How I learned not to procrastinate …

Once as a teenager, I was on a trip with my dad in Richmond, Virginia. I don’t remember the circumstance, but I do remember the weather. It was raining so hard that people were escaping the deluge in the lobby of the John Marshall Hotel. Shaking his umbrella, a smiling gentleman said to me, “It’s really raining out there, isn’t it?” He was simply being pleasant, but rather than acknowledge his friendliness I snapped something sarcastics-l1600 that implied, ‘I can see it’s raining, stupid.’ To this day, I remember the look on his face — complete bewilderment that a friendly remark had been met with such ugliness. After all these years, I wish I could go back and apologize to the man, but I can’t. I simply have to live with the knowledge that I was rude. I regret it.

Some regret in life is unavoidable, but much of it is not. Too often we find ourselves saying, “Oh, I wish I had done such and such — and now my chance is gone.” It might be an opportunity not pounced on, a risk not taken, a trip not traveled, a person not thanked, a task not done, a kindness not acknowledged — or an apology not made. Whatever the failure, it leaves behind a wholly unpleasant feeling.

As a college student, I would regularly put off my least favorite assignments to the last minute — and inevitably I would regret it. For years, I dawdled, delayed,  always excusing myself with a shrug of resignation that I was a hopeless and hard-core procrastinator.

But I learned an amazing lesson in the fall of 2007 that taught me the relationship between regret and procrastination. It was a lesson I took to heart.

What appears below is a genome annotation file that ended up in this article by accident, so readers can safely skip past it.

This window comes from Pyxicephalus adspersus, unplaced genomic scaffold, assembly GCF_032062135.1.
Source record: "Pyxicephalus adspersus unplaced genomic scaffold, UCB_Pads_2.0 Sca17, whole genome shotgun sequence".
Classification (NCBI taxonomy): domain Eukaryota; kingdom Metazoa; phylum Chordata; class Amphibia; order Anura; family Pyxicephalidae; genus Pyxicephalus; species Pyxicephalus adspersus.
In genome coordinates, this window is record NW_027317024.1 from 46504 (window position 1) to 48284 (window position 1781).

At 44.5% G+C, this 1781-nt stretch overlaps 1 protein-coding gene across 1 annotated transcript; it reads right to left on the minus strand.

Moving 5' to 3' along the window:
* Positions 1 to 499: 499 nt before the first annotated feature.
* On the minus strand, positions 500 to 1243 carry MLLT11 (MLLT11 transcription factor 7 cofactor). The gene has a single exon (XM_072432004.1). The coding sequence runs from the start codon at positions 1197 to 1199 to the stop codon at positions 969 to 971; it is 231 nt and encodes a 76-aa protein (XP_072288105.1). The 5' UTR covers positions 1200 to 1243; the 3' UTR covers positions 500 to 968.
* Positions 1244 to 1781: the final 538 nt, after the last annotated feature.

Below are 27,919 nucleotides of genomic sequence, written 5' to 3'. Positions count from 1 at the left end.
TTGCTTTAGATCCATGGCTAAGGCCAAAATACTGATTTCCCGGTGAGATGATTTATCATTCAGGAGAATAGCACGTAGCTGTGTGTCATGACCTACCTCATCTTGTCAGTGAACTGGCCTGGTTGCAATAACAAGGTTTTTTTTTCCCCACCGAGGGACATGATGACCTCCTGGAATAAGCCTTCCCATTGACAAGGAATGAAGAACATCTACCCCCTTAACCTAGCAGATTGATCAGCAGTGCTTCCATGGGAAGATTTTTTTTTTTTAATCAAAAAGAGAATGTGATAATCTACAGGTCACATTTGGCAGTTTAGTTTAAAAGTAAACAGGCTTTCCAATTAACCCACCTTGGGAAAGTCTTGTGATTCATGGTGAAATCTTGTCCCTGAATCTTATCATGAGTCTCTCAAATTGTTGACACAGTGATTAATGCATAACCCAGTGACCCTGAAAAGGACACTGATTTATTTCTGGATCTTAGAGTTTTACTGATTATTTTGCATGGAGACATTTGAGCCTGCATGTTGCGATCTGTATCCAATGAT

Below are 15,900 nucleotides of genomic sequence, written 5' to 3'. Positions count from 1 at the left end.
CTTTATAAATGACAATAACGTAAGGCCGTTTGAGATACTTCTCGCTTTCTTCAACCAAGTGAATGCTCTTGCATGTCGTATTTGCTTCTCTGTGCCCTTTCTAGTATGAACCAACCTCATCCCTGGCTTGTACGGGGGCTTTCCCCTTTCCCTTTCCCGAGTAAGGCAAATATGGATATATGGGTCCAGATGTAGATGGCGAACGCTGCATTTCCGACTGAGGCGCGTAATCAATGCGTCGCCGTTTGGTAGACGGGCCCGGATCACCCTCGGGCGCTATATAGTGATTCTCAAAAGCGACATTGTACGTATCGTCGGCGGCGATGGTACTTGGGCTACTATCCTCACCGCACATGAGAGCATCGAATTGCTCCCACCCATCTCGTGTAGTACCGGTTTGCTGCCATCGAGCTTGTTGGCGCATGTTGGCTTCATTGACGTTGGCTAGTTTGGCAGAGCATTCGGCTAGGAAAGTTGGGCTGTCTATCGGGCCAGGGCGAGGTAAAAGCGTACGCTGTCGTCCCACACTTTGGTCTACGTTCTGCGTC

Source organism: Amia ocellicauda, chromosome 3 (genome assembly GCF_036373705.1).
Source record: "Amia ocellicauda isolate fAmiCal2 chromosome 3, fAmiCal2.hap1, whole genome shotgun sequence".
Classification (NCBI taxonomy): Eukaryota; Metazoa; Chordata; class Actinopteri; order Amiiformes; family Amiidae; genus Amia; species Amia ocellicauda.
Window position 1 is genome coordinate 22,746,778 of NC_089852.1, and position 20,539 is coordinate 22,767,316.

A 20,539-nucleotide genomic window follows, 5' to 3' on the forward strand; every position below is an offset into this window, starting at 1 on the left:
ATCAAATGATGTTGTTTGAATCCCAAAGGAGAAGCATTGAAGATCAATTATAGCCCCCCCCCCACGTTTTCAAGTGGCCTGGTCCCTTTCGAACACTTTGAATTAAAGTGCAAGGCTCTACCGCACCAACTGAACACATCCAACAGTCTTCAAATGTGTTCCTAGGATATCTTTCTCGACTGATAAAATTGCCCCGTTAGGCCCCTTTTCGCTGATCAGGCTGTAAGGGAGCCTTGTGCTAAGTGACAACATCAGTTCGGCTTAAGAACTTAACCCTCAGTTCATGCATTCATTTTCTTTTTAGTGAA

Two years prior — after years of promises and procrastinations — I had finally written down the true story of one of my father’s college exploits. For a few months inFirstCav1 1947, he had been famous. With his exploit, which was published with photos in a national magazine that year, he had unknowingly started a tradition that in 2017 marked its 70th year.

Eventually though, his escapade was forgotten, and I, his daughter, was determined to bring it back and set the record straight.

And I did. At long last, I really did it.

My story was published in Virginia Living magazine, replete with historic pictures and illustrations.

That fall, Daddy and I had so much fun regaling his heart-stopping horseback ride across a football field. He heard from old college friends. He was the talk of cocktail parties, and he even had his historic magazine picture flashed on the Jumbotron at a football game to commemorate the event.

What I had succeeded in doing, however, didn’t sink in fully until two years later when I stood over his grave. I remember thinking how very glad I was that this one time I had not put off the task.

I had not procrastinated. And therefore, I had nothing to regret. I had pulled the rip chord, done the deed, taken the plunge. Few things in my life have ever felt so satisfying. It was joy and accomplishment and satisfaction. It was the opposite of regret — and I was never going back.

It’s a lesson for all writers. Write the story. Finish the novel. Publish the book. It is rarely what we write that we regret. Most often, it is was we do not get around to writing.

I’ve taken that lesson to heart, and when I published CAIRNAERIE last year, I avoided having to ever say, “I wish I had.”

And that is how I learned not to procrastinate.

The illustration of the hotel lobby is from by way of      The illustration of the cracked “V” is by photographer and graphic designer Tyler Darden. It first appeared in the Oct. 2005 issue of Virginia Living magazine. 

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